We know, there’s no such thing as a stupid question. But there are definitely some questions too embarrassing to ask your local shop or riding buddies. AASQ is our bi-weekly series where we get to the bottom of your questions – serious or otherwise.
This week we’re starting off with a question from Rick, regarding the possibility of adapting his current frame from a quick release to a thru axle.
“Would it be possible to adjust my quick release ready mountain bike into a thru axle system? If you have the right wheels and the thru axle fits through the wheel and frame, it’s good, right?”
That’s a valid question Rick, especially considering how much a thru axle can improve the stiffness of the rear end. The answer though depends mostly on the bike you have. You can’t simply get a 12mm thru axle wheel set with a thru axle and throw it into any quick release frame. Some frames, have complete dropout systems that you can change to go from quick release to 12mm thru axle rear ends. This is really the only way to adapt your frame to a modern thru axle. It should be noted that if you’re doing this, you’re probably going from a 135mm rear hub to 142mm or similar, so you’ll either need new end caps if applicable, or a new rear hub. Otherwise, you could probably find a hub with a bolt on or 10mm skewer with a threaded end cap that would work in your vertical dropouts. You need to make sure the spacing of the new hub is the same as your frame, and that the axle size is correct (usually 10mm) though.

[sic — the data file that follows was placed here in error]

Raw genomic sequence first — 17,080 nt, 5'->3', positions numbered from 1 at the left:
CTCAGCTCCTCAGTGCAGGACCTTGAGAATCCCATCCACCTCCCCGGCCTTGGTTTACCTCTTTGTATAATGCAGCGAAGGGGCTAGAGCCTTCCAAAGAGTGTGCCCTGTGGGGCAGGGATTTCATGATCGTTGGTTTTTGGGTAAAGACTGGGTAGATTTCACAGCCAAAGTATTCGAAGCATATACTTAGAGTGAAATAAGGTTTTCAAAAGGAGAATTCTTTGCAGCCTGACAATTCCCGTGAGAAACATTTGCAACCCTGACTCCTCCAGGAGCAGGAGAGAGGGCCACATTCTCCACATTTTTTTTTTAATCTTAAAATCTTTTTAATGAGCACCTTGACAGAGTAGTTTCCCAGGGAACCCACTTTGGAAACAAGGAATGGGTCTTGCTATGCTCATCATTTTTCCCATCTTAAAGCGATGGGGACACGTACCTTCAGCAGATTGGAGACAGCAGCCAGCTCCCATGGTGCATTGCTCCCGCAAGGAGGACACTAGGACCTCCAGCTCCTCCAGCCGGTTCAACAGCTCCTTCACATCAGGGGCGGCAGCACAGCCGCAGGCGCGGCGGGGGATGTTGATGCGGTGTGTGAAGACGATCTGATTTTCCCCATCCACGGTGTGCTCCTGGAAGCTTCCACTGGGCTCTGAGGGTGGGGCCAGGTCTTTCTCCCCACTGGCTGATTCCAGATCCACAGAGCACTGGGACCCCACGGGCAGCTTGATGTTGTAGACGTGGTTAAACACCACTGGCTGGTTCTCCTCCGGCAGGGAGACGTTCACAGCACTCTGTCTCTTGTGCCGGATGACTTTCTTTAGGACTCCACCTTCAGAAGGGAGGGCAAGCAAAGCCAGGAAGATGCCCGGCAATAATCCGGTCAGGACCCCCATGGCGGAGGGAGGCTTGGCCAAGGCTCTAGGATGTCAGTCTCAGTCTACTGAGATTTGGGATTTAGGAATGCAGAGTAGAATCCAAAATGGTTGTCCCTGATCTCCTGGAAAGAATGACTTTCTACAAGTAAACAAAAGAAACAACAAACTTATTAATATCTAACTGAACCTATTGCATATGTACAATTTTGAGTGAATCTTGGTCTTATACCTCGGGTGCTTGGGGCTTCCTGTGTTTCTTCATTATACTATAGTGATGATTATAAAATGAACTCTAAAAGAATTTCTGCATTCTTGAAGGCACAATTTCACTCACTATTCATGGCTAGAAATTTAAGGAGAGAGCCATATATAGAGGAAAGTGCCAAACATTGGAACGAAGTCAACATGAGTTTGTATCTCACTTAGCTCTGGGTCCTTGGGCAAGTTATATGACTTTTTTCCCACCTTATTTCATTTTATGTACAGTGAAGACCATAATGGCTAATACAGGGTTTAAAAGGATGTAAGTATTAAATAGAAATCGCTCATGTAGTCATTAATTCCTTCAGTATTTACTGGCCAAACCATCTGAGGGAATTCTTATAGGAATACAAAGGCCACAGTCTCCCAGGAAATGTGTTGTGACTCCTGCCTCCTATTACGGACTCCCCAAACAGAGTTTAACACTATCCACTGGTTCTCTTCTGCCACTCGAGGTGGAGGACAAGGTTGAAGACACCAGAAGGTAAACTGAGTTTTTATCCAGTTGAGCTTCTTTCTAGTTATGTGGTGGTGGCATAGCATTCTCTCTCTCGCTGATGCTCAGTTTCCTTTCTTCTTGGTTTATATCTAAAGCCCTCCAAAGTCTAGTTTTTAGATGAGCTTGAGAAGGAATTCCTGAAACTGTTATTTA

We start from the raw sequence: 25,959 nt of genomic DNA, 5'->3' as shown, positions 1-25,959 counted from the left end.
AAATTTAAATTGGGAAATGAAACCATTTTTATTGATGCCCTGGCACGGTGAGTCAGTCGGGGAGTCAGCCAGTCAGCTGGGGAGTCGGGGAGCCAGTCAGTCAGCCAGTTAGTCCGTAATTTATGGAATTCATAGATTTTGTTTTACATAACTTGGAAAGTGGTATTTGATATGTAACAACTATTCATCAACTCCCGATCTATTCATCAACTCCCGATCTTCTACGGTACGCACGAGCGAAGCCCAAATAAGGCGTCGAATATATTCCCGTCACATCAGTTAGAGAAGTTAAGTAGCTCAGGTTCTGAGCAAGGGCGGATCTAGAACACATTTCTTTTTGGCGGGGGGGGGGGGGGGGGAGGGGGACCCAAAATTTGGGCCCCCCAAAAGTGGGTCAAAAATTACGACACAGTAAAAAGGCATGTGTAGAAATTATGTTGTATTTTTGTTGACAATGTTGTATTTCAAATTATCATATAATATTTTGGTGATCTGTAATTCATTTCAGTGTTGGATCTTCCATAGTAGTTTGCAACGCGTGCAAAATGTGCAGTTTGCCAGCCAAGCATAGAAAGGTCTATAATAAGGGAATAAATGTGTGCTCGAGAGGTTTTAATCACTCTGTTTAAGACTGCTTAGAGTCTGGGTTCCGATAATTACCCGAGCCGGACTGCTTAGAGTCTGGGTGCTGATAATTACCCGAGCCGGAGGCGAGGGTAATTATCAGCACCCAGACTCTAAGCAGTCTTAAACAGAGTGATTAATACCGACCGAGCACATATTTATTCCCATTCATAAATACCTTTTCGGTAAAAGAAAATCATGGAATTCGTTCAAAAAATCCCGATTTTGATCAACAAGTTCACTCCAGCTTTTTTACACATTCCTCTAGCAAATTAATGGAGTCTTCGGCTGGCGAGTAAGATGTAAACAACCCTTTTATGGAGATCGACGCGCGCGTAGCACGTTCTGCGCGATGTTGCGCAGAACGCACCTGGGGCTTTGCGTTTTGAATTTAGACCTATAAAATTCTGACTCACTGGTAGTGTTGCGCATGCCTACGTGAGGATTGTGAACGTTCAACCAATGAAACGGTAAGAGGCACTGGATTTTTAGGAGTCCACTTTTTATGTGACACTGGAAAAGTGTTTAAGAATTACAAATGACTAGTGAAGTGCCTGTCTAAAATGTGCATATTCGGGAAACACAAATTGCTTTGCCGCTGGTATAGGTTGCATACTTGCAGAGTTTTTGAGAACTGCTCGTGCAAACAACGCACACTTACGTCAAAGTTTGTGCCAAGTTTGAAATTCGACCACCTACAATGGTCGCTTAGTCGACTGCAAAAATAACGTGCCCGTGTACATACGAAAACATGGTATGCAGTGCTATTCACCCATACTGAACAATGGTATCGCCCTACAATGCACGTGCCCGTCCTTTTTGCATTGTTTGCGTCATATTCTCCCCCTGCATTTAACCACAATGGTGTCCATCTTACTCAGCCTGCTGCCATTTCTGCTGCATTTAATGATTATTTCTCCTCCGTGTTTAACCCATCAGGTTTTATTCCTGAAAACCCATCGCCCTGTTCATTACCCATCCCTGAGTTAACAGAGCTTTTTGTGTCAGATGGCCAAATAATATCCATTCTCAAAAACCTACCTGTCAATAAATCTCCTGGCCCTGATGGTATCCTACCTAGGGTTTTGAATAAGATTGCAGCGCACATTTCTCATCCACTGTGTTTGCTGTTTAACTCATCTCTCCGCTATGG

“What is the best way to prevent a mid ride bonk, any tips, tricks, or suggestions on what to do?” – James
This usually comes down to your personal physiology, but the best advice I’ve ever gotten is to eat and drink early and often. Usually, when you’re bonking, it’s because you haven’t eaten or drank enough up to that point, and once you fall off the cliff of bonk it’s very hard to get back. The key to this is to carry foods that make it easy to eat while you’re riding. For me, that’s usually small amounts of something like energy chews, mixed nuts, gels, pieces of a bar, etc. Find what works for you and your stomach, and then make sure to keep yourself topped up before you start to get hungry or thirsty.
“What’s “understeering”? I’ve seen this term pop up every now and then in tires and forks reviews.” – Luiggi
Understeering is more of an auto term that usually refers to the bike wanting to push though a corner. Think if there is a turn to the left, the bike wouldn’t make the turn and would fly off the trail to the right. This can be useful to describe tires that aren’t quite holding a line, or perhaps a frame/fork combo that is flexy enough to create instability though a turn.
Got a question of your own? Click here to use the AASQ form, or find the link under the Contact menu header up top anytime a question pops into your mind!